TOP 100 ENTREPRENEURS: Enterprise Nation

If Britain is bursting with commercial energy while other economies are flatlining, we have our independent business-builders to thank. Philip Beresford names the best.

by Philip Beresford
Last Updated: 31 Aug 2010

Britain's entrepreneurs are the true heroes of the British economy.

They are the people flying the flag for business and giving us a future, and we laud them at MT in our first-ever listing of those we consider to be the Top 100 entrepreneurs of today.

The 100 (see table, pp40-43) are drawn from a wide range of businesses, from recruitment to concrete flooring by way of bras and anti-virus software.

Yet, for all their disparity, they have in the past five years created nearly 20,000 extra private-sector, taxpaying and above-the-board jobs that have helped to fund at least part of the huge increase in public spending. Today, they employ nearly 40,000 staff, so they have effectively doubled their workforce in that time. If the rest of British business could match that, unemployment would disappear at a stroke.

Leading the pack is Dinesh Dhamija, founder of the fast-growing ebookers travel oper- ation and living proof that there are survivors from the dot.com age who can indeed prosper. The other 99 are an extremely diverse group, demonstrating that there is no one face of British entrepreneurship.

Their ages range from 30 to 76, and the group is made up of men and women from across the UK, with widely differing backgrounds.

Collectively, they have created an extra £3 billion of sales over that five-year period, taking their sales to £4.7 billion, according to their latest annual reports (and this total is likely to have grown sharply since). These are not the fat cats of industry, paid for failure as well as success. True, they have valuable stakes in their businesses, totalling about £4.6 billion, but all the more reason for them to nurture what they have planted.

Our listed entrepreneurs do not run Britain's biggest businesses. We are interested here in tomorrow's Richard Bransons rather than today's.

With one or two exceptions, we've tried to restrict the turnover limit of the companies included to £100 million and they do not earn their place simply by virtue of fastest growth. What we have here is a cross-section of British business in terms of geography, industry, gender and ethnicity.

The only constant is that their businesses are all profitable or about to make impressive profits. We don't record the profit growth, though, preferring to measure how well they have developed sales and employment over the past five years. Yet we recognise that a dynamic business needs to make good and sustained profits. The dot.com meltdown of three years ago reminds us what happens if you neglect the bottom line.

So what does it take to belong to this elite group? The first thing to acknowledge is that it's a largely male list -79 of the 100 entrepreneurs are men. But proponents of more women in business need not despair: we've found 21 extraordinarily talented women, and the one-in-five ratio is far better than that to be found in the boardrooms of the FTSE 100 firms, where women are still rare. Moreover, there are more females in the younger reaches of the list - surely a sign that younger generations of women are embracing entrepreneurship.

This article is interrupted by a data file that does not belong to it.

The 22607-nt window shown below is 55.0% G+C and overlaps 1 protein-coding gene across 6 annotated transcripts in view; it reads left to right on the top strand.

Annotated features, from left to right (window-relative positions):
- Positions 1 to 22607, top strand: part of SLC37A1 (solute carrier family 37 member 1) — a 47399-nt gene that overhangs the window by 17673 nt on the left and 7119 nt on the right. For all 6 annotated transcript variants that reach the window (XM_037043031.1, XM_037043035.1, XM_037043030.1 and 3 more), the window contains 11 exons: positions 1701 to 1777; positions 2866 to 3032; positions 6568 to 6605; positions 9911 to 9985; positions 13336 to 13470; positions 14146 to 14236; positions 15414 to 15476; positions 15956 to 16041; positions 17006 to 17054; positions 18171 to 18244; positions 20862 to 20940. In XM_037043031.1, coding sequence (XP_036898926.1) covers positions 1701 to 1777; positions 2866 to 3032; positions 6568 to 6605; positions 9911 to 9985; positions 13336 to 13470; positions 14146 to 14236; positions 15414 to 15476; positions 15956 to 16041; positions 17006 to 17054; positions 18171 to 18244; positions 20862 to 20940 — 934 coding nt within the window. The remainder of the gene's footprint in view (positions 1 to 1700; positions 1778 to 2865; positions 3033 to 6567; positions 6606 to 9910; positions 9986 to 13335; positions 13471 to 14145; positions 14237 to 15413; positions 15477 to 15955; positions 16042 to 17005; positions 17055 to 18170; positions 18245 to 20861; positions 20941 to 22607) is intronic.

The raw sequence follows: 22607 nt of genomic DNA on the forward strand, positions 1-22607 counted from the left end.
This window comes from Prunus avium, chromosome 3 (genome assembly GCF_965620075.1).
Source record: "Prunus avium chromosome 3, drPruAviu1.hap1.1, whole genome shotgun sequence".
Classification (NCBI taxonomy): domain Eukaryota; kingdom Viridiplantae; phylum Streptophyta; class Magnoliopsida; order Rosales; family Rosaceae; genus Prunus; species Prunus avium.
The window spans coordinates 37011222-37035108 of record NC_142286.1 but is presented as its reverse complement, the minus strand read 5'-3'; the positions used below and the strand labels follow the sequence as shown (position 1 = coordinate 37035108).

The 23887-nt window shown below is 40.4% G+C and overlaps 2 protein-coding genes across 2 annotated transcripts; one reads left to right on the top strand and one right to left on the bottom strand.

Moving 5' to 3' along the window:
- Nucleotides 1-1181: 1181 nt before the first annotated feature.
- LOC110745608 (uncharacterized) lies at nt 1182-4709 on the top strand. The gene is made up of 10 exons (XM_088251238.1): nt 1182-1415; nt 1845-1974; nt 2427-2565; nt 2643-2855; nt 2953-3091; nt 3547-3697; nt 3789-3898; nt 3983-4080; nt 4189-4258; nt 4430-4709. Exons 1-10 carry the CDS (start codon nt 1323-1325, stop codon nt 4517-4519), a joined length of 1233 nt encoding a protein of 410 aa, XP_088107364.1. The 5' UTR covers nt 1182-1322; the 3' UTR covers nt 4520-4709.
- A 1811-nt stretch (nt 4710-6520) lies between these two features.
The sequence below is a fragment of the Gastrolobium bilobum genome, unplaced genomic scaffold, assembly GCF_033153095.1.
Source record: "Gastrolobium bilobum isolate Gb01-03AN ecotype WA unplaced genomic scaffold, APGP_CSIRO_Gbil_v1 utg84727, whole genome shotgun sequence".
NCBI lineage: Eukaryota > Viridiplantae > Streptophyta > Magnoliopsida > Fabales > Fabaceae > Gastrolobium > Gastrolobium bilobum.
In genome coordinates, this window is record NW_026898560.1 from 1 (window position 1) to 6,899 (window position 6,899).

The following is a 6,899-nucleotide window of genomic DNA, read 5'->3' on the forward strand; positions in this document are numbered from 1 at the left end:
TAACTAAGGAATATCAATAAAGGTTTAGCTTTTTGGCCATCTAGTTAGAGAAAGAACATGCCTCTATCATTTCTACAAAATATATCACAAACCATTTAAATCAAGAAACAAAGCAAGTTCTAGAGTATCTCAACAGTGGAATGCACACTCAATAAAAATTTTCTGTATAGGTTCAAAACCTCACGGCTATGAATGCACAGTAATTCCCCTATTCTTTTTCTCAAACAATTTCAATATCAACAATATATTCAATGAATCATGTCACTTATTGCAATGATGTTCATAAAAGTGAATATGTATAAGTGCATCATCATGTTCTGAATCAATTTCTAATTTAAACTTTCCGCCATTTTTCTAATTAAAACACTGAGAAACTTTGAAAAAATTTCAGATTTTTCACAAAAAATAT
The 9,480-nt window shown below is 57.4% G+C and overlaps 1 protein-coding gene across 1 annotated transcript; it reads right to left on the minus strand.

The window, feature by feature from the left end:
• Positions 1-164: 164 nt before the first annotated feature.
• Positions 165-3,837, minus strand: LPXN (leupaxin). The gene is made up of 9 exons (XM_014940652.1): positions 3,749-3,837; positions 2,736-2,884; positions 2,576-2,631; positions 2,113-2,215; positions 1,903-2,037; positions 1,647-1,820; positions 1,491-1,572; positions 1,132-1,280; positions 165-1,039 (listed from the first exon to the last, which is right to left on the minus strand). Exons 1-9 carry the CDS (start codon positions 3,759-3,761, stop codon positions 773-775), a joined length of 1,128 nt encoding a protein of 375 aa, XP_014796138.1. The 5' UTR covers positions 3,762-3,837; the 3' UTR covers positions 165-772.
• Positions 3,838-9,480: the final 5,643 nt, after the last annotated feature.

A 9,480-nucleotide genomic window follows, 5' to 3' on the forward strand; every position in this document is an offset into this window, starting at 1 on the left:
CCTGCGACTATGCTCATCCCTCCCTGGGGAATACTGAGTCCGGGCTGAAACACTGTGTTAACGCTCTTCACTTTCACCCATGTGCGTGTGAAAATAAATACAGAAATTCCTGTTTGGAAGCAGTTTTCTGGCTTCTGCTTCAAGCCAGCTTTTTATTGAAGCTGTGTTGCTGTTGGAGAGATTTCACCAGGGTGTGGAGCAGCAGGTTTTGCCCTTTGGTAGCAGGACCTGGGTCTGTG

Forty-five of the MT 100 are from London or the south-east, with the Midlands a distant second at 18 and the north-west third with 11. The south-east is actually under-represented here in terms of its economic weight in the British economy - which is no bad thing. It means that entrepreneurial talent is flourishing elsewhere and augurs well for a better- balanced shape to the British economy.

But what qualities stand out among our 100 entrepreneurs? They all possess three salient characteristics in varying degrees, whether they started a business or revitalised a longstanding family concern (we do not distinguish between them in terms of entrepreneurial activity). First, there's the ability to take a risk and court real financial disaster if all were to go wrong. For example, Peter Cruddas of CMC (number 3) was prepared to sink £30 million of his own money into developing a new financial trading software system that had been turned down by all the leading players in the business with much deeper pockets. As a result, his company is now well ahead in this field. Equally, Michael Clare (number 71) gave up a safe and secure job as an area manager and borrowed against his house to open the first Dreams retail outlet. Christian Rucker (number 32) gave up the glamour of Harpers & Queen for the insecurity of starting The White Company.

But our entrepreneurs were not stepping into the unknown. Their second quality is the insight to identify a gap in the market. Not for them the equivalent of opening a grocery store on a street where nine similar businesses are flourishing. They start, or adapt, a business that offers unique products or service. Sarah Tremellen (number 26) could not find a bra that was comfortable when she was pregnant and decided that the paucity of bras for larger women suggested a business opportunity. She launched the hugely successful Bravissimo, and her clever designs have kept her ahead of the established opposition. Given a Peugeot 205 to drive when his BMW was damaged, Richard Abel (number 12) saw an opportunity for supplying luxury car owners with a decent temporary replacement in the event of a crash.

Thus was born the successful Bristol & London Accident Management operation.